Futures Market Contracts And Exchanges – What You Need To Know

September 24, 2009

Contracts in the futures market are between a buyer and seller. The contract states that the seller must provide the buyer a very specific quantity of a certain item, such as cotton, oil etc, for a price agreed today, but at a date in the future.

It is important not to get confused about what the word future refers to. Futures traders are not day trading futures prices, we are trading today’s prices, but the settlement is taking place in the future. So we buy if we think prices will increase and sell if we think prices will drop.

If I buy (or sell) a futures contract today, I don’t have to hold it until the contract expires, I can simply decide to sell it (or buy it) in the market at the prevailing price. Futures contracts are bought and sold in the regulated environment of a futures exchange, such as the Chicago Board of Trade (CBOT) in the U.S. and the London International Futures and Options Exchange (L.I.F.F.E.) in the U.K.

Futures were originally developed to help offset the risks and uncertainties experienced by farmers and merchants due to the fluctuating supply and demand for produce. Take for example a coffee plantation farmer. The price that he will receive for his beans will vary according to the vagaries of supply and demand. In a season when supplies are limited and demand is high, prices will be high. In a year when demand falls and the supply is plentiful, the price will fall.

The use of futures trading in the farming industry has many benefits such as allowing the farmer to be able to plan ahead as he already knows what kind of profit he can expect from his crop of say coffee beans. The price may not be the best and the merchant may make a killing but the risk is reduced.

By using a form of futures contract long before harvest time both the farmer and the merchant can reduce their risks by setting the price.

Today the futures market has changed a lot from the historical origins. There are now futures contracts on financial instruments such as stocks and bonds. broadly speaking futures contracts are either commodity type products or financial type products. It is usually not very important because they are rarely held until expiration.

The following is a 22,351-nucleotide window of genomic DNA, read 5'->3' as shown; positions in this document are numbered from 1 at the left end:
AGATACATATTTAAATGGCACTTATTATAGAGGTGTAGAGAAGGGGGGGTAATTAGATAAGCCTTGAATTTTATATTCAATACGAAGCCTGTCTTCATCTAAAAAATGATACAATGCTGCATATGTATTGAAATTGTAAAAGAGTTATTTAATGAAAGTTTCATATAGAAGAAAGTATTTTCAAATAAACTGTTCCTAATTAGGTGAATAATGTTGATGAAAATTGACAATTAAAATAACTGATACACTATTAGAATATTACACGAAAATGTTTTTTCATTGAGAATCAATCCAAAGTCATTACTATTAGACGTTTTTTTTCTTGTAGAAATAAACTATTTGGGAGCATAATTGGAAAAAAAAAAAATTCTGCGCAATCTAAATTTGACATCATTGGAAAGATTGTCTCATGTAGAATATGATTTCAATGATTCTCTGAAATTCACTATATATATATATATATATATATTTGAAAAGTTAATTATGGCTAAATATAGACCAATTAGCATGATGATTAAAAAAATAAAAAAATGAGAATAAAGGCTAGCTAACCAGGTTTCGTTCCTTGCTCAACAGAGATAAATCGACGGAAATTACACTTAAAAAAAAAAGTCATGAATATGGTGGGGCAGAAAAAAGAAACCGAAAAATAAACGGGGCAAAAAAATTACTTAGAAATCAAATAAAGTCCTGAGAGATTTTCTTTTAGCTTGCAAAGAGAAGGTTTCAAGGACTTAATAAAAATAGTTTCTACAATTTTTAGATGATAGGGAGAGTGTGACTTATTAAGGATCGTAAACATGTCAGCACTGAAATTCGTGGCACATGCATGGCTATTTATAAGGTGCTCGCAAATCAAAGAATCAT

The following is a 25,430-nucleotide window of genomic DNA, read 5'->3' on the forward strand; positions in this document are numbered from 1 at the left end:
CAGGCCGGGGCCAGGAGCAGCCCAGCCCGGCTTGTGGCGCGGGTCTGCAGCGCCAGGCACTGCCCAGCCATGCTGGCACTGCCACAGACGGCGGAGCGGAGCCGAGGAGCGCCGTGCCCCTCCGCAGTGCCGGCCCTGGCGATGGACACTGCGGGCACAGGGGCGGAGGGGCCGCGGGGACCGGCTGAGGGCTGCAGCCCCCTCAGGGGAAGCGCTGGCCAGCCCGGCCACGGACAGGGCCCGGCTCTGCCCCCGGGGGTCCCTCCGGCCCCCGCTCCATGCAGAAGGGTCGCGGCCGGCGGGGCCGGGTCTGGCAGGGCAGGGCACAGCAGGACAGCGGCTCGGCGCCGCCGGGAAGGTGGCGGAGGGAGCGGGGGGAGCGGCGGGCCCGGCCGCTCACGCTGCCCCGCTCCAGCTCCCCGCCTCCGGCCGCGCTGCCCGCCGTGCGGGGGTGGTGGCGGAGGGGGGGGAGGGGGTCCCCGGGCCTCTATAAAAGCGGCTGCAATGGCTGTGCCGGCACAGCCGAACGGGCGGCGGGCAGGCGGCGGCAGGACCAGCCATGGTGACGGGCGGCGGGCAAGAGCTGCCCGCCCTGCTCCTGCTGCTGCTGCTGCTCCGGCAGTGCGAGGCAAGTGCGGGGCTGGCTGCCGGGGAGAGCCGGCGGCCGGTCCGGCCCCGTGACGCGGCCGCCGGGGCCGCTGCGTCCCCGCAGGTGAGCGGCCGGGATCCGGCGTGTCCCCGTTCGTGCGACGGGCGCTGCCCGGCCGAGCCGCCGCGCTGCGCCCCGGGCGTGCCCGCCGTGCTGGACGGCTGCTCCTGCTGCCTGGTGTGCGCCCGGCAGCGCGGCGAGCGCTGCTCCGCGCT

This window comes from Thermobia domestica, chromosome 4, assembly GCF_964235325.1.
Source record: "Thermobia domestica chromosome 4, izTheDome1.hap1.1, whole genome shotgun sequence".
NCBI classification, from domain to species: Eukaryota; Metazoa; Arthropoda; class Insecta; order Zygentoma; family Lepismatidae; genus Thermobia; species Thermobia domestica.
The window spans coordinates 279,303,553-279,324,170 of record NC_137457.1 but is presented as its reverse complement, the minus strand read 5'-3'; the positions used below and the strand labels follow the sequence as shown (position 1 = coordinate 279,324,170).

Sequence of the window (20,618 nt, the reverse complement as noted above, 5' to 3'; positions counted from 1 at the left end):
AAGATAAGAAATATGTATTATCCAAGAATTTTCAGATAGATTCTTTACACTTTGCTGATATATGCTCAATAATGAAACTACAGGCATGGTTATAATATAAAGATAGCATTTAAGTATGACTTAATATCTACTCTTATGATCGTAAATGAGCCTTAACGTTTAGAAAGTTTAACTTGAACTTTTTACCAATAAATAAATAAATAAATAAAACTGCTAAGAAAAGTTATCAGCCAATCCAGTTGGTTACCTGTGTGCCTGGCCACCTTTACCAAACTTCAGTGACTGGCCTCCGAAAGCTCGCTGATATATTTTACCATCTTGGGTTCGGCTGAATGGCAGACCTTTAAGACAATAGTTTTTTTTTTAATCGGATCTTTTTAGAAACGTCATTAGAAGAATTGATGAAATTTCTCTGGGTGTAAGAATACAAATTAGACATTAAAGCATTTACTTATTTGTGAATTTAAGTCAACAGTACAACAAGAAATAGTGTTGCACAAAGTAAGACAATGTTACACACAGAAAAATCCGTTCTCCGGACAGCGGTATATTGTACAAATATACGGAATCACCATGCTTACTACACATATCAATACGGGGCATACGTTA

The CBOT was started in 1848 for the benefit of the farmers and merchants. The exchange was to regulate the quality and quantity of the actual crop that was being traded. Today the CBOT offers many contracts on items like wheat, silver, corn, bonds and soybeans.

The Chicago Mercantile Exchange (CME) was created in 1919 and has managed a futures market in such things as pork bellies, live cattle and the SP500 index.

In London the biggest financial futures exchange is the London International Futures and Options Exchange (LIFFE). Here financial instruments such as the FTSE100, the GILT and Short Sterling are traded, the exchange is relativily new and opened in 1982.

EUREX started life as the DTB, the German futures exchange. The DTB has always been an electronic exchange and started around 1990, when electronic exchanges were still considered to be inferior to the open outcry system.

The German Bund was a very heavily traded financial contract and one of the biggest markets on the LIFFE.

Many futures markets have very high volumes and hence very good liquidity, these are attractive markets for traders. The high leverage means that profits can be made very fast when the market moves, however money can also be lost very fast. If you want to learn to trade futures, or are even thinking of trading futures make sure that you learn as much as you can before using real money.

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